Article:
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notes from a small vicar
from a parish
in Liverpool, UK
Friday, July 15, 2005Experimental Travel #1 - In a Lunar Landscape
I spent the morning with The Lonely Planet Guide to Experimental Travel which is a thrill from cover to cover. I didn't read it from cover to cover because that would just be too linear. But I did start with the introduction which tells us that 'Experimental Travel is not about checking off the major sights or following your guidebook to the letter; it's a playful way of travelling, where the journey's methodology is clear but the destination is usually unknown. Experimental Travel renders all destinations equal - be it a burger shack or the Taj Mahal.'
I then read the Potted History of Experimental Travel which begins with Homer's Odyssey and concludes with the surrealists, situationists and psychogeographers of the twentieth century and their present-day heirs, the likes of Iain Sinclair and Wrights and Sites, familiar to regular readers of this site.
And then thumbed through some experiments. They all sound wonderful. There's:
Expedition to K2 - Discover an unknown part of the city by travelling to the grid reference K2 on a map;
Horse Head Adventure - Test normal standards of social behaviour and etiquette by drawing attention to yourself in an outlandish and potentially absurd manner (eg by walking through town wearing ahorse's head);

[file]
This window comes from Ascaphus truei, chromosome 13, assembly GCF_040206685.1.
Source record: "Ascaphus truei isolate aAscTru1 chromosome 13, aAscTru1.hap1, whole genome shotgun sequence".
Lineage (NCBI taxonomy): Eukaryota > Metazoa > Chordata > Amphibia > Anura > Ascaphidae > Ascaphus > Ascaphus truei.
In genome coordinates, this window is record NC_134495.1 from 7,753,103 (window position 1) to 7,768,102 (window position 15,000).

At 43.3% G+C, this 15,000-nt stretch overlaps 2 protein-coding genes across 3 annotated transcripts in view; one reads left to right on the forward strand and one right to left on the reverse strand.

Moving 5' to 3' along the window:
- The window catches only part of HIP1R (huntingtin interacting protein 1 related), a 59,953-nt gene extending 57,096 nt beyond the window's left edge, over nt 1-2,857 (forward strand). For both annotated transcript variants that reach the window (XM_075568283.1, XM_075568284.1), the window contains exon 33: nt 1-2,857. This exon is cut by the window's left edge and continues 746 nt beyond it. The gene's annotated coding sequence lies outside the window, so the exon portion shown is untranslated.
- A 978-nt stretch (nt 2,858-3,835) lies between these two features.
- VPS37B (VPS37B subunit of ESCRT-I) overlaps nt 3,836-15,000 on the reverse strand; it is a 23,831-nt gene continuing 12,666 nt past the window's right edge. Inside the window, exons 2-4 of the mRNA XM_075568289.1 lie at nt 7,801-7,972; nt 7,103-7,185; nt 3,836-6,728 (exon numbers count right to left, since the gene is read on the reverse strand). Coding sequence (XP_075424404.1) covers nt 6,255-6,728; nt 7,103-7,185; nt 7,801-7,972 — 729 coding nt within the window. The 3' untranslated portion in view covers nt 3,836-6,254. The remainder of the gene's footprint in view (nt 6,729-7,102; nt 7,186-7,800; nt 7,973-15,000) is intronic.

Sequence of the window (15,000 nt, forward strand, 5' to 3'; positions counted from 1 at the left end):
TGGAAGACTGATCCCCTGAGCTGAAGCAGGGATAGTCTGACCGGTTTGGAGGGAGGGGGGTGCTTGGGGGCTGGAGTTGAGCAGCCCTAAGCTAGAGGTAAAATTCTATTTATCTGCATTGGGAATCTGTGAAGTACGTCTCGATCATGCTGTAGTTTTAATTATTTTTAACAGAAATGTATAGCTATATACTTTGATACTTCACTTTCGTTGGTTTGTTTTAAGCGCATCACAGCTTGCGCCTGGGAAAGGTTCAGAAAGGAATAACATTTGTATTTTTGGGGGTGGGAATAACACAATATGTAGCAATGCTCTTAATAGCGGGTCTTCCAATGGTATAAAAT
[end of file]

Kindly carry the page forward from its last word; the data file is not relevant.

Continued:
Trip Poker - Four people, four dice throws; the winner determines the destination of the weekend away, others the date, and type of accommodation, and the person who throws the lowest number pays for the weekend.
And many many more. Then I got out for a fifteen-minute drive to somewhere I've never been before, and spent the afternoon as an Experimental Tourist walking a quirky figure-of-eight around the previously-wracked mining landscape of Wigan Flashes, which nature has reclaimed. Orwell described this urban wilderness as a 'lunar landscape'. Today it's beautiful. Got lost along the Leeds-Liverpool Canal (it's difficult to get lost along a canal but I managed it), and so missed out on a reccy of central Wigan. But with swallows diving overhead, great varieties of wildfowl on the Flashes, and friendly happy people in narrowboats exchanging greetings, it was a good place to be today.